I first read Gideon the Ninth in the summer of 2020, maybe a month after my dad had died suddenly and also, of course, in the middle of a deadly global pandemic. In that moment, I wasn’t actively seeking out material that reflected that part of my lived experience. Mostly, I saw “lesbians” “swords” and “memes” and thought “yes please!” Quickly, the books captured my heart and imagination. But not until later, reading, “As Yet Unsent: Cohort Intelligence Files” the bonus chapter released with the paperback edition of sequel, Harrow the Ninth, that I began to think of the series as an evolving inquiry into the nature of death and dying, what it means to be left behind. And speaking from experience, one thing is absolutely clear: Tamsyn Muir understood the fucking assignment.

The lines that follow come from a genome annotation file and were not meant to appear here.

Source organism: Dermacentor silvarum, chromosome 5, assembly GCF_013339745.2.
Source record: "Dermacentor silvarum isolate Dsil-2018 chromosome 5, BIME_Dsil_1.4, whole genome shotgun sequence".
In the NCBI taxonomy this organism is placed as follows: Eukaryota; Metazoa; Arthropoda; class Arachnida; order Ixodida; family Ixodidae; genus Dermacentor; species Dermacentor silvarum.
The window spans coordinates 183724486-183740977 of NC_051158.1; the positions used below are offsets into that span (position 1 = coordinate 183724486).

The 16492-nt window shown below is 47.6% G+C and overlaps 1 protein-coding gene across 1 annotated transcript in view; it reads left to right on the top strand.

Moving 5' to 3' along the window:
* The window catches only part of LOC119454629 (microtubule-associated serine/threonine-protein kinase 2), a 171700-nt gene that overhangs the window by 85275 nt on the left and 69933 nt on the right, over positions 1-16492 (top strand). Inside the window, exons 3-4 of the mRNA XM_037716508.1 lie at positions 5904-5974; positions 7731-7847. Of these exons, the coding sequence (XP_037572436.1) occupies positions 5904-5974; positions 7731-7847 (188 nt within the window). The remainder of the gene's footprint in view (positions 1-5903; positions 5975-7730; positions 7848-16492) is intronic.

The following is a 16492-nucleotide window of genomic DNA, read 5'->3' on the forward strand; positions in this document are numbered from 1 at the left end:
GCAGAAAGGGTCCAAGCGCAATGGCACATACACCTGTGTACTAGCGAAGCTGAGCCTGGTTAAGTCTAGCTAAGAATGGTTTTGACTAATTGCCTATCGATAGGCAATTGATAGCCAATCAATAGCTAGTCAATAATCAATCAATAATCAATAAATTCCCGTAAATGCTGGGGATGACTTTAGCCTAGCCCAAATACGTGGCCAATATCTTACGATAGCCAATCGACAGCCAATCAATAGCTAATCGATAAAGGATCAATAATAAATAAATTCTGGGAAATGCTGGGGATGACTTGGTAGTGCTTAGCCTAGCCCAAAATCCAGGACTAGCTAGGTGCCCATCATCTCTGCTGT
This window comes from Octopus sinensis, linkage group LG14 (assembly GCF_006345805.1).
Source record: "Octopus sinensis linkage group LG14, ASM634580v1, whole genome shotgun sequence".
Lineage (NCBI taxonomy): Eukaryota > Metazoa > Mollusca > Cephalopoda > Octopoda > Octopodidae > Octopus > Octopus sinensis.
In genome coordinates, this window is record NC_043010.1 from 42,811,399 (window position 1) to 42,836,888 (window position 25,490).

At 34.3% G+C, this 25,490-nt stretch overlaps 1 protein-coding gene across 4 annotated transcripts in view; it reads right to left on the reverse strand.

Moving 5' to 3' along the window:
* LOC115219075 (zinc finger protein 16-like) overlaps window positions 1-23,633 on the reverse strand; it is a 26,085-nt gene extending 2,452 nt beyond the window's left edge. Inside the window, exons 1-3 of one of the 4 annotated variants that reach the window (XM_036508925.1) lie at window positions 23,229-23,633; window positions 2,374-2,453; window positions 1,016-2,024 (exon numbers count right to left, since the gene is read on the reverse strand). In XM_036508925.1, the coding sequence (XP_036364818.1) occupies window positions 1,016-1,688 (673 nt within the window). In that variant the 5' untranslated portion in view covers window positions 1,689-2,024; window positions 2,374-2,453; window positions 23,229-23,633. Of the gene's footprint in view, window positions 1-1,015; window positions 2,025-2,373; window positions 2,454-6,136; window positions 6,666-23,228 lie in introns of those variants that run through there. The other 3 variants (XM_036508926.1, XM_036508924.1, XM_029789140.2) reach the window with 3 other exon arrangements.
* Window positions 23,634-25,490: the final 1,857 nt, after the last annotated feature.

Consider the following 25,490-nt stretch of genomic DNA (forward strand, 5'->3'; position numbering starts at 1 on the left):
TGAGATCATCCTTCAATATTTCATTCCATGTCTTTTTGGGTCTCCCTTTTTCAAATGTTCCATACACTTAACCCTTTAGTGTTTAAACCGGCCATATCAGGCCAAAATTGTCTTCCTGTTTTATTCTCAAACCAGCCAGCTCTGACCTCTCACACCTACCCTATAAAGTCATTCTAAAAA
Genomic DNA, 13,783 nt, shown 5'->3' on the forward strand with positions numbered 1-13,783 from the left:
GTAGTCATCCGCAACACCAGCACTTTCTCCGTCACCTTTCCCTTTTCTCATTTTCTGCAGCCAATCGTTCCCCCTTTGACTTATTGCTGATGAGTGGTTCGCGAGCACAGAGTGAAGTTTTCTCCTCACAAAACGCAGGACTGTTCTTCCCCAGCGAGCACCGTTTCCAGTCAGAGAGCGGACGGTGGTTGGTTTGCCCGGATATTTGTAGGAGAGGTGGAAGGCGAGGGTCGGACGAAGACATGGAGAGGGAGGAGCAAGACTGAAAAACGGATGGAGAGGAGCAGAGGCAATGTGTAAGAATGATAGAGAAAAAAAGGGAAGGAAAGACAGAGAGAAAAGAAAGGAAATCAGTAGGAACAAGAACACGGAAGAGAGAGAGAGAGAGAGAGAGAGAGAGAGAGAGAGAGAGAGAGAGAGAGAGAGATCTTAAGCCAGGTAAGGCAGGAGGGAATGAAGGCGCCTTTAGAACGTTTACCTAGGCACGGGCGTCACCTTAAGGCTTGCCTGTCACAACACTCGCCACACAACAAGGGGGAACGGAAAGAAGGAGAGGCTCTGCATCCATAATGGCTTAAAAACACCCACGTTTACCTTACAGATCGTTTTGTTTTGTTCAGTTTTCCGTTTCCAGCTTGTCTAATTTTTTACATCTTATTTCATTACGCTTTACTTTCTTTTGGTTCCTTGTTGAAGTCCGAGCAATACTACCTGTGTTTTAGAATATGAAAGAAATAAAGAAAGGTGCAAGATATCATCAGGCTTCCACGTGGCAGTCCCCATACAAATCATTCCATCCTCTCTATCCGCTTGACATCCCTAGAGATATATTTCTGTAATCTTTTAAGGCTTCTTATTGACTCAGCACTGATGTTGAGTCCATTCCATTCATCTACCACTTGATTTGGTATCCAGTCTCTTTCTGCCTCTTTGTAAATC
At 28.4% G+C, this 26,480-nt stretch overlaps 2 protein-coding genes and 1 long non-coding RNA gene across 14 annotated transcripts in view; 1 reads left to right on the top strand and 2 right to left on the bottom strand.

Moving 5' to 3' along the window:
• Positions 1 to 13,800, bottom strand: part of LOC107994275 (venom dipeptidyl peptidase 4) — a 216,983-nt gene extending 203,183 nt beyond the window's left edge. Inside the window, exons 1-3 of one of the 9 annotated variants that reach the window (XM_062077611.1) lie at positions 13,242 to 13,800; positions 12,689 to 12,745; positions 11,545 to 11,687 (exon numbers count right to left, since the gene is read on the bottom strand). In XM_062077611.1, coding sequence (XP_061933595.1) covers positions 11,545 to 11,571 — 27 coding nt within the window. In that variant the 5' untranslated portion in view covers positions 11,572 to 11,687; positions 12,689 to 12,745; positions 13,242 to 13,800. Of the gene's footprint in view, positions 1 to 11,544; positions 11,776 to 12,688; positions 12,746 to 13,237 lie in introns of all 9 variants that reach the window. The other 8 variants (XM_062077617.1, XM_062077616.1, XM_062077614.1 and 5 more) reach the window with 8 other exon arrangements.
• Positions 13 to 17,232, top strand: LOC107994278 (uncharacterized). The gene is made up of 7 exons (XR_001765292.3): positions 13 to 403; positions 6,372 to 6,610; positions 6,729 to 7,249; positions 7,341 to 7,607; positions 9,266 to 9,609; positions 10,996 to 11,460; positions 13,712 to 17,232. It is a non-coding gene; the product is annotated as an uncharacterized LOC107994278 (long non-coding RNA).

Since then, I’ve bought and shelved and sworn to read so many books about death. Critically acclaimed books! Books with great reviews! Not a one has actually made it to the top of the stack. I’m not avoiding them because I worry that I won’t be able to handle reading about death. I just worry none of these books will do it justice. Losing someone, especially when you’re young and it seems like everyone else is carrying on happily with all their loved ones, or maybe just down a grandparent or two, will make you feel like a tragic hero. I felt (feel?) so special in the worst kind of way. What could Joan Didion have to say that I don’t already know?